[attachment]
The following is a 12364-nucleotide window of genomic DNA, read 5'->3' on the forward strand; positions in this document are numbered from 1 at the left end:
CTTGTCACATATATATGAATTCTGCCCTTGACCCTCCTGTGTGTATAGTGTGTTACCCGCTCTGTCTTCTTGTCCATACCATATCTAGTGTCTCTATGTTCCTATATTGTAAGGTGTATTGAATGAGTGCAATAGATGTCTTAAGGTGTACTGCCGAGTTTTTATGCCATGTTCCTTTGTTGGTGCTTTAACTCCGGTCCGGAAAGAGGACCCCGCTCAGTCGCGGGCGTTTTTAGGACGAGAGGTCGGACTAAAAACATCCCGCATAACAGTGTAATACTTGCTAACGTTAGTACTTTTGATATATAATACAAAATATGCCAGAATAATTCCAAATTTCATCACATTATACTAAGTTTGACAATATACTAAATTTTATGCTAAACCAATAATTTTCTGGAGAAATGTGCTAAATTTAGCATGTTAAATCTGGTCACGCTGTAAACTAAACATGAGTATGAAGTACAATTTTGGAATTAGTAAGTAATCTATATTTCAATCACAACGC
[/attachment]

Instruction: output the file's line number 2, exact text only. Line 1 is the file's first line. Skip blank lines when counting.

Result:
CTTGTCACATATATATGAATTCTGCCCTTGACCCTCCTGTGTGTATAGTGTGTTACCCGCTCTGTCTTCTTGTCCATACCATATCTAGTGTCTCTATGTTCCTATATTGTAAGGTGTATTGAATGAGTGCAATAGATGTCTTAAGGTGTACTGCCGAGTTTTTATGCCATGTTCCTTTGTTGGTGCTTTAACTCCGGTCCGGAAAGAGGACCCCGCTCAGTCGCGGGCGTTTTTAGGACGAGAGGTCGGACTAAAAACATCCCGCATAACAGTGTAATACTTGCTAACGTTAGTACTTTTGATATATAATACAAAATATGCCAGAATAATTCCAAATTTCATCACATTATACTAAGTTTGACAATATACTAAATTTTATGCTAAACCAATAATTTTCTGGAGAAATGTGCTAAATTTAGCATGTTAAATCTGGTCACGCTGTAAACTAAACATGAGTATGAAGTACAATTTTGGAATTAGTAAGTAATCTATATTTCAATCACAACGC